It was during the reign of King Vattagamani that five hundred bhikkhus, led by Venerable Mahadhammarakkhita, inscribed the entire words of the Buddha's Teachings on palm leaves.

The heads and elders as well as the people of Malaya district gave all-round sup port to the council.

The Fourth Great Council continued for one year.

The Fifth Great Council

The Fifth Council was convened at Mandalay in Myanmar on the first waning day of Tazaungmone, 1232 Myanmar Era, 2415 B.E (November, 1871). The scriptures inscribed on palm-leaves could not last for a long time. Besides there might be many variations in rewriting the scriptures from copy to copy. Therefore, the scriptures were inscribed on marble slabs in order to dispel these disadvantages.

Two thousand and four hundred bhikkhus led by Venerable Jagarabhivamsa Thera (Tipitakadhara Mahadhammarajadhirajaguru) of Dakkhinarama Monastery, Mandalay, convened, to recite and approve the scriptures. King Mindon initiated and supported the Fifth Great Council to the end. The scriptures were first inscribed on seven hundred and twenty-nine marble slabs ) in the precinct of Lokamarajina Pagoda at the foot of Mandalay Hill. It took seven years, six months and fourteen days to finish this work. Then the bhikkhus recited to approve the inscriptions for five months and three days.

After the Fifth Great Council. the Pali Texts were translated into Myanmar language, and the Doctrinal Order was promulgated to the whole country for purpose of purification and propagation of the Buddha's Teachings.

The Sixth Great Council

On the full-moon day of Kason, 1316, M.E. 2498 B.E (May, 1954), the Sixth Great Council was held in the Mahapasana Great Cave, Kaba-Aye, Yangon, Myanmar.

The country of Myanmar had been one of the British Colonies for one hundred years and during this period the Buddha Sasana had deteriorated to some extent. So the Sixth Great Council was held aiming at the purification and promotion of the Buddha Sasana. Two thousand and five hundred bhikkhus from the five countries of Theravada Buddhism participated in that council. Nyaung Yan Sayadaw, Venerable Revata (Abhidhajamaharatthaguru), presided over it; the Mahasi Sayadaw, Venerable Sobhana (Aggamahapandita), and the Mingun Sayadaw, Venerable Vicittasarabhivamsa (Tipitakadhara Dhamma-bhandhagarika) took the leading roles in that council.

The doctrinal questions asked by the people of five Theravada Buddhist countries: Myanmar, Sri Lanka, Thailand, Laos and Cambodia were solved magnanimously. Twenty- five other countries also gave much help to that council.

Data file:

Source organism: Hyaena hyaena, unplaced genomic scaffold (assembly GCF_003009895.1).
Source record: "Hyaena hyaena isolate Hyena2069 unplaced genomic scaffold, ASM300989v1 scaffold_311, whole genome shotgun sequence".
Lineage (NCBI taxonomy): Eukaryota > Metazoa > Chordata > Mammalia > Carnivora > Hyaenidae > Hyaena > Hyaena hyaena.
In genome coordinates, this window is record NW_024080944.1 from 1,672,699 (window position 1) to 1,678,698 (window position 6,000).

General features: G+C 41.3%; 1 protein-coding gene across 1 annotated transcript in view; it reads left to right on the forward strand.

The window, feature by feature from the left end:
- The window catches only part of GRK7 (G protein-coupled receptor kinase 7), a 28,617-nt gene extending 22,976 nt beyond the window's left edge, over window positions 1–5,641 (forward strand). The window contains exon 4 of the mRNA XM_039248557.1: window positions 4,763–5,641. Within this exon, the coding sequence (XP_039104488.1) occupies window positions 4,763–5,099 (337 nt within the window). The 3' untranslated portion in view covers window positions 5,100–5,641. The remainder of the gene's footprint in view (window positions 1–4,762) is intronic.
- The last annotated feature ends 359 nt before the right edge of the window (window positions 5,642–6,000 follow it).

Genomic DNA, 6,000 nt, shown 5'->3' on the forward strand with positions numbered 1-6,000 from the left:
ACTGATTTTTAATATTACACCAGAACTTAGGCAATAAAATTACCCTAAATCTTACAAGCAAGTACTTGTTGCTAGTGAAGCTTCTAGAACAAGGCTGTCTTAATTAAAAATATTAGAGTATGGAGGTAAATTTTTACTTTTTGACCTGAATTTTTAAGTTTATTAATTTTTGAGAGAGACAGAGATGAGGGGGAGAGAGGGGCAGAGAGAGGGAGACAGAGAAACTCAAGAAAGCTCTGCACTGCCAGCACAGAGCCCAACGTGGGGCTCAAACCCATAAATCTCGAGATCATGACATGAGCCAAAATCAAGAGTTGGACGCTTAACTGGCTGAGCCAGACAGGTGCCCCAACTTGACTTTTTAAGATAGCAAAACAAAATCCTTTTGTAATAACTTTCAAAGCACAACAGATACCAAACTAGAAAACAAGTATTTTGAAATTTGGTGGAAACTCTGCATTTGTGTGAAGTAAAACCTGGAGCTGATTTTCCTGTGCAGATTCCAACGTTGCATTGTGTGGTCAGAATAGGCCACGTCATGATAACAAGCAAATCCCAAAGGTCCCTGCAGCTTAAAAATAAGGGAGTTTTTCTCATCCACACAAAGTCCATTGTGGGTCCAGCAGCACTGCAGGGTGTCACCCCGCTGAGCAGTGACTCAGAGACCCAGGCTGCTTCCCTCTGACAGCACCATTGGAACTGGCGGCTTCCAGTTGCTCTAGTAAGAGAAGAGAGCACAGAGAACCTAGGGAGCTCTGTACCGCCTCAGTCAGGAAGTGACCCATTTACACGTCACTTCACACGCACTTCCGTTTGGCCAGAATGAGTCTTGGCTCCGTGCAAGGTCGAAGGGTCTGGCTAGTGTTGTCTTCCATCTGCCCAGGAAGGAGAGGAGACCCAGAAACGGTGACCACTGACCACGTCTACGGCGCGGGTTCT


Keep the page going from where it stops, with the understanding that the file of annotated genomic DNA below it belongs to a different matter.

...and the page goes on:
At that Council, not only the canonical Pali Texts of the Buddha but also the commentaries and sub-commentaries were reexamined.

In this way, Venerable Mahakassapa and the custodians of the Dhamma held the great councils up to six times and approved the words of the Buddha without any change and modification. The Teaching of the Buddha thus approved is called Theravada Buddhism.

On the full moon day of Nayon, 1342 M.E (June 1980). the State Samgha Mahanayaka Committee comprising all sects was initiated in order to purify, perpetuate and propagate the Theravada Buddhism. Since then, the religious affairs have been carried out by the Samgha and the lay devotees of Myanmar hand in hand.

Under the patronage of the State Samgha Mahanayaka Committee, various measures have been taken for perpetuation and promotion of the Buddha Sasana and the moral development of the entire nation. The Pali Texts were translated into English; two State Pariyatti Sasana Universities were founded in Yangon and Mandalay with the contributions of the people. The lawful and the unlawful doctrines were discriminated and the unlawful ones were crushed down. Missions were sent not only to the states and divisions of the country but also to foreign countries for the propagation of Sasana.

This is the brief history of religious work carried out by successive Buddhist generations.

(From the "Teachings of the Buddha",
Ministry of Religious Affairs, Myanmar, 1997)

Source: Nibbana.com, http://web.ukonline.co.uk/buddhism/